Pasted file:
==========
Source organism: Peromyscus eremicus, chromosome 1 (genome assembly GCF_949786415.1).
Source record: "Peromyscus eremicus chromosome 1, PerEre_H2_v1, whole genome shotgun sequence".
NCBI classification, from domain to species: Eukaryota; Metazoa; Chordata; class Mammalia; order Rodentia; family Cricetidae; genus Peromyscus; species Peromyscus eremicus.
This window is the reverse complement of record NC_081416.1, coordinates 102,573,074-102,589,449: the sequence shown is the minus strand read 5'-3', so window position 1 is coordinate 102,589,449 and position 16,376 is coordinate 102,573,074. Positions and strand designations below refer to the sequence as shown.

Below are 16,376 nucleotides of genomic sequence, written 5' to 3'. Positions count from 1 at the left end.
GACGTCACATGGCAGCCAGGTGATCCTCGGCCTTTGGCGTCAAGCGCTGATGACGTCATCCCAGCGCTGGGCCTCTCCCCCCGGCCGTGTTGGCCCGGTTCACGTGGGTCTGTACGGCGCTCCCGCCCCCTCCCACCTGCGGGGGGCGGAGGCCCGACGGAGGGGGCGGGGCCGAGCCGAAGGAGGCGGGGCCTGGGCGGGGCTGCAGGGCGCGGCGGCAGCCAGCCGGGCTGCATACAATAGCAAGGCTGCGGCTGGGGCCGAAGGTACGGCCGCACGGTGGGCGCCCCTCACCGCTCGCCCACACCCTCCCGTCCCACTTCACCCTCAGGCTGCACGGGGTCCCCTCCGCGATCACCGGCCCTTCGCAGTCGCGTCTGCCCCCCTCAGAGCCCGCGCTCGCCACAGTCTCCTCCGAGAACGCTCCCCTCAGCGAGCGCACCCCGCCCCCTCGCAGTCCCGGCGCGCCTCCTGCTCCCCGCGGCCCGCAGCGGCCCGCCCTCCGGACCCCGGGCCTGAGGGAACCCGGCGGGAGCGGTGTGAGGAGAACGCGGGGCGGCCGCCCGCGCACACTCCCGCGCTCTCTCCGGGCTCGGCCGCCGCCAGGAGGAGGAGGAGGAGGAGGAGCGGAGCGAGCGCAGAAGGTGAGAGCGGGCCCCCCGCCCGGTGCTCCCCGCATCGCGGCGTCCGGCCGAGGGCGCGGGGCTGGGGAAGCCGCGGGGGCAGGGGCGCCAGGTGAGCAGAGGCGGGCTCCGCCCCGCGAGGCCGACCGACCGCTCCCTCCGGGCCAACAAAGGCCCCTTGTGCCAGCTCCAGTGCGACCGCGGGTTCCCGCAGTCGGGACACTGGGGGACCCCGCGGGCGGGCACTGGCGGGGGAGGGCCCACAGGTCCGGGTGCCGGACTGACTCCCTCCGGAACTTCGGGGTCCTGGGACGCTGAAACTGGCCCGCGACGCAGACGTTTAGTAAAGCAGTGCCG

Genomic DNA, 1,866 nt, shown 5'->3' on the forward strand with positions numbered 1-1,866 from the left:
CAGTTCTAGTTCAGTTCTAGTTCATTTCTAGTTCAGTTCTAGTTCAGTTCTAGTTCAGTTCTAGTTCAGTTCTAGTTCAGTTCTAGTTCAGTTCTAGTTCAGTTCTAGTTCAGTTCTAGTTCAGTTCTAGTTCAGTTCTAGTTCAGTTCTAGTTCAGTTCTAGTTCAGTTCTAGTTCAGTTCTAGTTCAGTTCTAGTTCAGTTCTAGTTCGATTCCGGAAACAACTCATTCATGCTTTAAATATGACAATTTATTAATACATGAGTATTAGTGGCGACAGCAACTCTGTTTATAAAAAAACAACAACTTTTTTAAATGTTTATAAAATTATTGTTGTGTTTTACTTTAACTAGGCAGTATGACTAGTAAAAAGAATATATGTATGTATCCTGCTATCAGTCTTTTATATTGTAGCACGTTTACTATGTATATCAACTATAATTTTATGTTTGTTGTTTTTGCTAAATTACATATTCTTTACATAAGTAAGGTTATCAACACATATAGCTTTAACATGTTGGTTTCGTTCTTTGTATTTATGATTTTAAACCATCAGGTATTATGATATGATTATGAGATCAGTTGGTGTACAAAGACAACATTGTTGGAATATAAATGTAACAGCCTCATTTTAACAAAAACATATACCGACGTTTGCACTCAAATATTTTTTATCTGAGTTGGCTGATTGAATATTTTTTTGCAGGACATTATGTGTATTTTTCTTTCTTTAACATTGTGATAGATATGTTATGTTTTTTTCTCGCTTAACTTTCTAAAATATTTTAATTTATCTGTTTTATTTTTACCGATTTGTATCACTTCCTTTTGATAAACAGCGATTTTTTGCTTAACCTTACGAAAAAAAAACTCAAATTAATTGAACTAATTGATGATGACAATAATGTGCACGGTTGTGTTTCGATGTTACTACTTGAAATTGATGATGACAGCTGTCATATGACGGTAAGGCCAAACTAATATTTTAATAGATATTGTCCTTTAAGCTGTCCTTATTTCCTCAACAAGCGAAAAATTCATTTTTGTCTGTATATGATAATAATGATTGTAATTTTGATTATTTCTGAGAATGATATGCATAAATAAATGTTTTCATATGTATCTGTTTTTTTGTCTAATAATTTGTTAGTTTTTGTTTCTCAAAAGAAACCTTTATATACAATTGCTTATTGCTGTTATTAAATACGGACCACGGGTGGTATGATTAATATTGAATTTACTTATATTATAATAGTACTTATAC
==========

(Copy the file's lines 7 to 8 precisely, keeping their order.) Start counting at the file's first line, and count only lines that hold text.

Genomic DNA, 1,866 nt, shown 5'->3' on the forward strand with positions numbered 1-1,866 from the left:
CAGTTCTAGTTCAGTTCTAGTTCATTTCTAGTTCAGTTCTAGTTCAGTTCTAGTTCAGTTCTAGTTCAGTTCTAGTTCAGTTCTAGTTCAGTTCTAGTTCAGTTCTAGTTCAGTTCTAGTTCAGTTCTAGTTCAGTTCTAGTTCAGTTCTAGTTCAGTTCTAGTTCAGTTCTAGTTCAGTTCTAGTTCAGTTCTAGTTCAGTTCTAGTTCGATTCCGGAAACAACTCATTCATGCTTTAAATATGACAATTTATTAATACATGAGTATTAGTGGCGACAGCAACTCTGTTTATAAAAAAACAACAACTTTTTTAAATGTTTATAAAATTATTGTTGTGTTTTACTTTAACTAGGCAGTATGACTAGTAAAAAGAATATATGTATGTATCCTGCTATCAGTCTTTTATATTGTAGCACGTTTACTATGTATATCAACTATAATTTTATGTTTGTTGTTTTTGCTAAATTACATATTCTTTACATAAGTAAGGTTATCAACACATATAGCTTTAACATGTTGGTTTCGTTCTTTGTATTTATGATTTTAAACCATCAGGTATTATGATATGATTATGAGATCAGTTGGTGTACAAAGACAACATTGTTGGAATATAAATGTAACAGCCTCATTTTAACAAAAACATATACCGACGTTTGCACTCAAATATTTTTTATCTGAGTTGGCTGATTGAATATTTTTTTGCAGGACATTATGTGTATTTTTCTTTCTTTAACATTGTGATAGATATGTTATGTTTTTTTCTCGCTTAACTTTCTAAAATATTTTAATTTATCTGTTTTATTTTTACCGATTTGTATCACTTCCTTTTGATAAACAGCGATTTTTTGCTTAACCTTACGAAAAAAAAACTCAAATTAATTGAACTAATTGATGATGACAATAATGTGCACGGTTGTGTTTCGATGTTACTACTTGAAATTGATGATGACAGCTGTCATATGACGGTAAGGCCAAACTAATATTTTAATAGATATTGTCCTTTAAGCTGTCCTTATTTCCTCAACAAGCGAAAAATTCATTTTTGTCTGTATATGATAATAATGATTGTAATTTTGATTATTTCTGAGAATGATATGCATAAATAAATGTTTTCATATGTATCTGTTTTTTTGTCTAATAATTTGTTAGTTTTTGTTTCTCAAAAGAAACCTTTATATACAATTGCTTATTGCTGTTATTAAATACGGACCACGGGTGGTATGATTAATATTGAATTTACTTATATTATAATAGTACTTATAC